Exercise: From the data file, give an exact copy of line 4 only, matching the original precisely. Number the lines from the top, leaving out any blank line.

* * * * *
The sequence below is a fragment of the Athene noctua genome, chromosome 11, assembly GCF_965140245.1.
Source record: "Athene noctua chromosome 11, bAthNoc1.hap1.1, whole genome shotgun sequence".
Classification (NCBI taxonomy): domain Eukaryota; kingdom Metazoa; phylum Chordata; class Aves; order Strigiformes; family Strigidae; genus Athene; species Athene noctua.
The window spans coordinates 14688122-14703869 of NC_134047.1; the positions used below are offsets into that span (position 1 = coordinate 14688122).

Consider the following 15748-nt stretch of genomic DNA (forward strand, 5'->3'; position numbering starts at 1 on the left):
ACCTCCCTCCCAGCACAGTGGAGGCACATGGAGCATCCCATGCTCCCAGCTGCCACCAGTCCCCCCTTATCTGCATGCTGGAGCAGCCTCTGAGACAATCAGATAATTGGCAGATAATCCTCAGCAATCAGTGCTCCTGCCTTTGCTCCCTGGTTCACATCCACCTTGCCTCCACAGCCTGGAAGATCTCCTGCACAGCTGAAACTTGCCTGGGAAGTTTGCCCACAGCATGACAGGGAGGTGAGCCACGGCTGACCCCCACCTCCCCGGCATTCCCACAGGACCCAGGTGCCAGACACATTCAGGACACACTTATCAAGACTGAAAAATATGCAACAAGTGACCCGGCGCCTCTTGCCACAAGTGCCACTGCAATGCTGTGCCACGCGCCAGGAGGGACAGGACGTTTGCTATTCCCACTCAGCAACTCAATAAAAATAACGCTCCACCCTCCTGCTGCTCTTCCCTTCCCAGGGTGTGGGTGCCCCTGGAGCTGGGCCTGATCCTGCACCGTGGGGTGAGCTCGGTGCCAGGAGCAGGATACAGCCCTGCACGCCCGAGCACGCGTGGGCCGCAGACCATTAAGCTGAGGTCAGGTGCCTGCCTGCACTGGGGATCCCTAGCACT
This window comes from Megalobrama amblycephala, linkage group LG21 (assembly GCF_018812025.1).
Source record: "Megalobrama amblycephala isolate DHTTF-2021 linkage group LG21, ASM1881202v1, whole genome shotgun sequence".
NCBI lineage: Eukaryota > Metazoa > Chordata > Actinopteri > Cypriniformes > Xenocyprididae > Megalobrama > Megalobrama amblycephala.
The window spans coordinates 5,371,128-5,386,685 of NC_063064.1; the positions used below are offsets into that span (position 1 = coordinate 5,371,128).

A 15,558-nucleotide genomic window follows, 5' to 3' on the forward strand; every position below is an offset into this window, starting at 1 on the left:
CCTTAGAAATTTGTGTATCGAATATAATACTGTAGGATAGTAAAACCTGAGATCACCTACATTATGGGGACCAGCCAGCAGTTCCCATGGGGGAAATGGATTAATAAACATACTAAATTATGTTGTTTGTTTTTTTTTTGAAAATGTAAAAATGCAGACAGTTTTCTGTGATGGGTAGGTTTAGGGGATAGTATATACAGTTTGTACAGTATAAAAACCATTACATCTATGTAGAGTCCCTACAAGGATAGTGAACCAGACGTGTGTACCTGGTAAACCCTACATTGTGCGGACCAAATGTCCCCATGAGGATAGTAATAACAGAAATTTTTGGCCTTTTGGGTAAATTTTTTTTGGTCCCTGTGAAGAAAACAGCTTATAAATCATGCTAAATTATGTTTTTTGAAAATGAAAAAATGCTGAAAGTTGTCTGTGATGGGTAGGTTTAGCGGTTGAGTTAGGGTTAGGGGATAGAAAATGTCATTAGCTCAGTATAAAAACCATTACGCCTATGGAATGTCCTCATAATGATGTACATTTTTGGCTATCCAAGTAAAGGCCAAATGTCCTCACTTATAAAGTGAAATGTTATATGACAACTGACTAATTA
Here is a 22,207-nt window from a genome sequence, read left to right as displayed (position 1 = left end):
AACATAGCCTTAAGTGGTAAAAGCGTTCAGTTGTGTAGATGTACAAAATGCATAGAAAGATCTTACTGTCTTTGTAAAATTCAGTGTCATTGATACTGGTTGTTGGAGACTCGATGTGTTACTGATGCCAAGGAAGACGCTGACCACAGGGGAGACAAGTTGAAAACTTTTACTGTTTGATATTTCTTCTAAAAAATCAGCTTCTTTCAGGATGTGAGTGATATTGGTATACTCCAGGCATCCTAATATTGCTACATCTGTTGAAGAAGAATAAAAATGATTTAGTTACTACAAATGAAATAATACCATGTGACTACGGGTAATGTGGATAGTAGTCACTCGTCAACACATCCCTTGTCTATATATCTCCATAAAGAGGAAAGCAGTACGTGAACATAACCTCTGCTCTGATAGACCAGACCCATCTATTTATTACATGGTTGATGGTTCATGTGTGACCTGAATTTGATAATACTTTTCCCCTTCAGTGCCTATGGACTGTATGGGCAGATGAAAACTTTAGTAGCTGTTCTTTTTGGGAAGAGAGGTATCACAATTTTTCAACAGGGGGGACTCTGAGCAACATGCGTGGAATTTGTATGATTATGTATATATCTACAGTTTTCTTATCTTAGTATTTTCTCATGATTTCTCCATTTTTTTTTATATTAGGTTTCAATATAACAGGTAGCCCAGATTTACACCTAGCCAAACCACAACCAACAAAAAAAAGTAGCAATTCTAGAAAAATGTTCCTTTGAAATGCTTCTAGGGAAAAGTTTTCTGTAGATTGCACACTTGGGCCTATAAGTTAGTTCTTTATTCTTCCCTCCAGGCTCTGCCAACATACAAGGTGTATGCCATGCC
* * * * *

The window spans coordinates 14688122-14703869 of NC_134047.1; the positions used below are offsets into that span (position 1 = coordinate 14688122).